CUK Makes a Splash This Computex

Computer Upgrade King (CUK) is a new BTO (build-to-order) gaming PC manufacturer based out of Virginia, USA. Unlike other system integrators, CUK extends component choices all the way down to the cases. At Computex, the company showed off its Stratos Mini high-end desktop (HEDT), powered by an AMD Ryzen Threadripper 2990WX processor, AMD Radeon VII graphics, 32 GB of quad-channel DDR4-3000 memory, an ASRock X399M Taichi motherboard, and a SeaSonic Prime 1300W 80 Plus Gold PSU. Also shown off was the Continuum Mini, a compact powerhouse built around a mini-ITX motherboard. Its chops include the Core i9-9900K processor seated on an MSI MPG Z390I Gaming Edge AC motherboard; GeForce RTX 2080 Ti graphics, 16 GB of dual-channel DDR4-3200 Apacer NoX memory; and a 750W power supply.

Gigabyte's Z390 Aorus Xtreme Waterforce and 5.1 Ghz Core i9-9900K Bundle Now Available

Remember that ludicrous Gigabyte bundle that mixed the company's most outrageously expensive motherboard with a cherry-picked Intel Core i9-9900K overclocked to 5.1 GHz? Well, it's finally available, if that's your particular kind of beach, and the pricing is better than was expected. Solo, the motherboard sets you back $999, while a cherry-picked Intel Core i9-9900K at 5.1 GHz would set you back some $939 in houses such as Silicon Lottery. However, Gigabyte have confirmed that the bundle pricing for these components for the US stands at $1,699 - which really isn't too shabby, if you consider the motherboard to have sufficient bang for your buck.

Intel Puts Out Benchmarks Showing Minimal Performance Impact of MDS Mitigation

Intel Tuesday once again shook the IT world by disclosing severe microarchitecture-level security vulnerabilities affecting its processors. The Microarchitectural Data Sampling (MDS) class of vulnerabilities affect Intel CPU architectures older than "Coffee Lake" to a greater extent. Among other forms of mitigation software patches, Intel is recommending that users disable HyperThreading technology (HTT), Intel's simultaneous multithreading (SMT) implementation. This would significantly deplete multi-threaded performance on older processors with lower core-counts, particularly Core i3 2-core/4-thread chips.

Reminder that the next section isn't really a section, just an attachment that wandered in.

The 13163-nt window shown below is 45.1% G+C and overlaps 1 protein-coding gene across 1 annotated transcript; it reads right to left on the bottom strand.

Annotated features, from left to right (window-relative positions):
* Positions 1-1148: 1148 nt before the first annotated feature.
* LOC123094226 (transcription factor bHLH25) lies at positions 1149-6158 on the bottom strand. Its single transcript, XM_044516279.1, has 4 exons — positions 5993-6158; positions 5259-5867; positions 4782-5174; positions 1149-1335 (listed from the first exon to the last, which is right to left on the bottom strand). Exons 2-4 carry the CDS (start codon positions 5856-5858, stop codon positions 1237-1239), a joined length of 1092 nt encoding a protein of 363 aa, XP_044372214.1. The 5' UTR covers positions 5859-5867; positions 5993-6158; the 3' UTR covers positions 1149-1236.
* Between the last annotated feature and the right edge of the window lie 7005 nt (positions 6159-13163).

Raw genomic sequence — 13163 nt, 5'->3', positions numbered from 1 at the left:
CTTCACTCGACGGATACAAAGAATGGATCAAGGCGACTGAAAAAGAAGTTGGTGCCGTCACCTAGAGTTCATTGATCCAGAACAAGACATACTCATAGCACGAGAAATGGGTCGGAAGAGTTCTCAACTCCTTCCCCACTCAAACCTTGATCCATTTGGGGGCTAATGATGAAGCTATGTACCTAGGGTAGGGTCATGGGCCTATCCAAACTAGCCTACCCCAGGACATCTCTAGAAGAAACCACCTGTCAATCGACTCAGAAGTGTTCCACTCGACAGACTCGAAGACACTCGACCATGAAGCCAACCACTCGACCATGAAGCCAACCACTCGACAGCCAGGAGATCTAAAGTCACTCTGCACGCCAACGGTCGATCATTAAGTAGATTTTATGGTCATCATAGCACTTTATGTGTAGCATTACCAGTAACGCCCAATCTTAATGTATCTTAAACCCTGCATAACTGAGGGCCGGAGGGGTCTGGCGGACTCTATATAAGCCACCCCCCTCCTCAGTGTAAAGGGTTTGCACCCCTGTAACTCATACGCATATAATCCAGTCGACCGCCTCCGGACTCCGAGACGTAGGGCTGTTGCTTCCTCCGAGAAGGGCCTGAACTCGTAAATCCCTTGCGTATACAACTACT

On "safer" microarchitectures such as "Coffee Lake," though, Intel is expecting a minimal impact of software patches, and doesn't see any negative impact of disabling HTT. This may have something to do with the 50-100 percent increased core-counts with the 8th and 9th generations. The company put out a selection of benchmarks relevant to client and enterprise (data-center) use-cases. On the client use-case that's we're more interested in, a Core i9-9900K machine with software mitigation and HTT disabled is negligibly slower (within 2 percent) of a machine without mitigation and HTT enabled. Intel's selection of benchmarks include SYSMark 2014 SE, WebXprt 3, SPECInt rate base (1 copy and n copies), and 3DMark "Skydiver" with the chip's integrated UHD 630 graphics. Comparing machines with mitigations applied but toggling HTT presents a slightly different story.

Shuttle Supplies Mini-PC in a Cube Format for 9th Gen Intel Processors

The product family of XPC cubes has a new member: With the SH370R8, Shuttle presents a powerful model for the latest Intel Core processors of the 9th generation and graphics cards from the NVIDIA GeForce RTX 20 series. The SH370R8 targets power users, network users and gamers alike. Based on Intel's H370 chipset, the XPC Barebone SH370R8 supports all the latest Intel Core processors of the "Coffee Lake" series for socket LGA1151v2 with up to 95 W TDP, including the top model Core i9-9900K with eight cores and 16 threads. Four slots are also provided for a total of up to 64 GB of DDR4 memory.